Thursday, September 8, 2011

Because it's that time

Just about ten years ago I was at work (I worked for an automotive-related company. My "office" was a trailer in the middle of the shut down manufacturing floor. It constantly smelled of exhaust and everything had a dull yellow glow because of the fluorescent lighting.) when I heard about a video some people had seen online of a plane crashing into one of the twin towers. It was just a snippet, but it was being played over and over on almost every computer. Then we heard about another plane. And another.

I had relatives in New York, but they were on Long Island, so, I was convinced that they were far enough away from all of the craziness to be out of harm's way.
I called my boyfriend to tell him what was happening. He had taken a vacation day and was working on things around the house. He turned on the news and kept it on.

While I was at work trying to understand what was going on, my parents were on a plane from Guadalajara to New York so they could be at my father's college reunion that coming weekend.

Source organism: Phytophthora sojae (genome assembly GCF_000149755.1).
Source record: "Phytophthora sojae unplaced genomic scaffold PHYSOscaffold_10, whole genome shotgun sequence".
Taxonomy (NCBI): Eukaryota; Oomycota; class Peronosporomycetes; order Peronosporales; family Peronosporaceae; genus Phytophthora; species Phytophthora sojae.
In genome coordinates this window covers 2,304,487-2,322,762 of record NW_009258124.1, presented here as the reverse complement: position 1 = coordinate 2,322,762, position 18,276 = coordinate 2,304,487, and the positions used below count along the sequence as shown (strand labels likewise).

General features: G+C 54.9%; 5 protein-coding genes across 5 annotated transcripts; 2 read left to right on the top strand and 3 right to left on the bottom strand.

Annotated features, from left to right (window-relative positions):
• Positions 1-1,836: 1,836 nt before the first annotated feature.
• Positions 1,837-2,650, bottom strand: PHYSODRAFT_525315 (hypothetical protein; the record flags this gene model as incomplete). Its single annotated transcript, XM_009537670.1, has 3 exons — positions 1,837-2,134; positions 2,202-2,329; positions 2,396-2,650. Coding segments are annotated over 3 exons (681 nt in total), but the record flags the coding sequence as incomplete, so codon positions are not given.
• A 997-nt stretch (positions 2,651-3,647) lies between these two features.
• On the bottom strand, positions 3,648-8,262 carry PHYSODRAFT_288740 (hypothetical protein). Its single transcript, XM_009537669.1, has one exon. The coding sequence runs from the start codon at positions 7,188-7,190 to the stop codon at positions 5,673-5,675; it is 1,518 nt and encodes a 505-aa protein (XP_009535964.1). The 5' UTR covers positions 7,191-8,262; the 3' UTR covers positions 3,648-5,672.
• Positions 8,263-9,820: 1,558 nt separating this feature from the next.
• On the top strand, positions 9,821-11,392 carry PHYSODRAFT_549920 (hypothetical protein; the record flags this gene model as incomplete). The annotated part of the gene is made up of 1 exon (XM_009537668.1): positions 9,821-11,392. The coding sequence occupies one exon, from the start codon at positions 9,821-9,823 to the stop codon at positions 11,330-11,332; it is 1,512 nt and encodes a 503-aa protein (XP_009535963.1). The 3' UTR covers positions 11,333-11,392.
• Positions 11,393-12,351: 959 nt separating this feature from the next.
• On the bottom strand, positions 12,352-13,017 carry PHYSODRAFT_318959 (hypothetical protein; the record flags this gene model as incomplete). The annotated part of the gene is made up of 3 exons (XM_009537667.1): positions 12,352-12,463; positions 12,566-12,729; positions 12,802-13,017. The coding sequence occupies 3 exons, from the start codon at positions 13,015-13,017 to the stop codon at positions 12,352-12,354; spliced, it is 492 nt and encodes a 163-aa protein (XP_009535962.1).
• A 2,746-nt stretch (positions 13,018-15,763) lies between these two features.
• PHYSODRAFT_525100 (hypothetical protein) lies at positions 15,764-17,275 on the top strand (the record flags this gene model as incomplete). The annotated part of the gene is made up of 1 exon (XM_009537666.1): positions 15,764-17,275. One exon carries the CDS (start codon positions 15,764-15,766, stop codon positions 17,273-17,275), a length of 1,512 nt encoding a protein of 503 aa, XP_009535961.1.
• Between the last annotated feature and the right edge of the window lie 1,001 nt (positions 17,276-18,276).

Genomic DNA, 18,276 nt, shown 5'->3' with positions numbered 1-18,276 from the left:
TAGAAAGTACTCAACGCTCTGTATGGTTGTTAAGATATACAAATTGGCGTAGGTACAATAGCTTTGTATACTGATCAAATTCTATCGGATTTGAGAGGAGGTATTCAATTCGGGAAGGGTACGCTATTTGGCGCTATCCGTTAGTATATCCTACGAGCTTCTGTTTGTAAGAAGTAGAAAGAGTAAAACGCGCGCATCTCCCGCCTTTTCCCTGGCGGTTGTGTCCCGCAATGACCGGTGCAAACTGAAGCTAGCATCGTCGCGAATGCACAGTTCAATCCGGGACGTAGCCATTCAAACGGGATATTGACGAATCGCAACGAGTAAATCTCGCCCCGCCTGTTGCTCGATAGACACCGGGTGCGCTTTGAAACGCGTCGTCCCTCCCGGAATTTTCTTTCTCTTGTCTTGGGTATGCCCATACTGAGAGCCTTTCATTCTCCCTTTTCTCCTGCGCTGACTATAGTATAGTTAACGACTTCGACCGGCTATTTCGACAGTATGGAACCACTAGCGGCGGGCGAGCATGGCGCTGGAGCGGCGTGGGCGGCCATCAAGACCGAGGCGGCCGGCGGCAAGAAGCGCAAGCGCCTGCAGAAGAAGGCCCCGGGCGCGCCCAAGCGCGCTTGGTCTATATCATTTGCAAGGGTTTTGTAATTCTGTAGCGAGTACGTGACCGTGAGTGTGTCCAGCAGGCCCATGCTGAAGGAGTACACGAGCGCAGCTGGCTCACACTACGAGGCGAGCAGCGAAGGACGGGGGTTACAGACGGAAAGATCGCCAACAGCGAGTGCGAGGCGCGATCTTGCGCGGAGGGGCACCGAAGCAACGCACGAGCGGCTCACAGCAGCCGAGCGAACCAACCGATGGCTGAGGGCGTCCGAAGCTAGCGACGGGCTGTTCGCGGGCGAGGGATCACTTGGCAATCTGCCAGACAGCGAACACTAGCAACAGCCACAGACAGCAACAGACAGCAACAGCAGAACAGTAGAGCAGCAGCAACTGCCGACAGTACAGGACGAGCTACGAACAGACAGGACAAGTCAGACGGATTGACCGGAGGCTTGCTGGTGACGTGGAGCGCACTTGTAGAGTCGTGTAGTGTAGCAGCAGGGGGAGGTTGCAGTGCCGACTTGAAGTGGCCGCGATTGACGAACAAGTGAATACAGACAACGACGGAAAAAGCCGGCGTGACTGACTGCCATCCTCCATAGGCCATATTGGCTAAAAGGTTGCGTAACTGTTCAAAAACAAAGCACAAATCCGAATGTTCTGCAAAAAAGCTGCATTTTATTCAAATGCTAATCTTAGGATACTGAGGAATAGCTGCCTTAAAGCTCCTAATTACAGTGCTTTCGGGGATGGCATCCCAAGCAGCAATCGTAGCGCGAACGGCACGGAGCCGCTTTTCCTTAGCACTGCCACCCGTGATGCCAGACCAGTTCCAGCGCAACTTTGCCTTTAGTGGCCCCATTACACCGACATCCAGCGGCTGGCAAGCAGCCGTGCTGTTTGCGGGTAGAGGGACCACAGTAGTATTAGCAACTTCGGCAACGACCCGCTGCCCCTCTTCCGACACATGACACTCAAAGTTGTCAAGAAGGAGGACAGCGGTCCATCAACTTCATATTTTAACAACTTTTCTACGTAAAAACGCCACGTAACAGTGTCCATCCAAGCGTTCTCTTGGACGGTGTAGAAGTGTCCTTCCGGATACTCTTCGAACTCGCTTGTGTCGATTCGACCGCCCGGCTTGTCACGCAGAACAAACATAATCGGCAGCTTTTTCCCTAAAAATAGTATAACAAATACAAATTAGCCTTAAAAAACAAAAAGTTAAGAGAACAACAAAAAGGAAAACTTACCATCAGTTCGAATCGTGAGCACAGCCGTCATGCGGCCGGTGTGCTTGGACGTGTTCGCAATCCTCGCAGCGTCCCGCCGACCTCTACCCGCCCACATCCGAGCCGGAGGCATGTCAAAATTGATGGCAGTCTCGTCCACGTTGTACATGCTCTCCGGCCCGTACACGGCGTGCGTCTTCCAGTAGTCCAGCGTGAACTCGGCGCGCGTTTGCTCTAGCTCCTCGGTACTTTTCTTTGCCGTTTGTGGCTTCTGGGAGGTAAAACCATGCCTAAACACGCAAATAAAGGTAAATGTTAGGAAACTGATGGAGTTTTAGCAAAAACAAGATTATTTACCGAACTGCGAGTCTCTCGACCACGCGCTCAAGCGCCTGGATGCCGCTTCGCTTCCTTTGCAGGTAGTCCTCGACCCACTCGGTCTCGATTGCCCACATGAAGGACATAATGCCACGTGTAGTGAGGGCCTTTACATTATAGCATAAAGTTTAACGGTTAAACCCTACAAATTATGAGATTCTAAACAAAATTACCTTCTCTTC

Lots of people had died on the planes, more people were dying in the towers, and I couldn't think about them at all. I just wanted to know my parents were safe.

I called my relatives in New York, but no calls were getting through. I didn't know who else to talk to, to ask for help. I wasn't sure which airline they were flying. I felt helpless and terrified.
People were slowly working throughout the day and (of course) talking about the news. But I kind of wanted to stand up on a desk and shout "WHAT ARE YOU DOING HERE? How can you even pretend to work? I need to know where my parents are!"

Many hours later I got a call from my parents. They'd been grounded in Houston because that's the airport they were closest to when the news got out about what happened. I was so relieved to hear from them.

Knowing that my parents were safe allowed me to stop thinking about them (and myself) really think about what had happened and what was happening to other people's families.
And listening to NPR this week is making me think of it again.

No comments: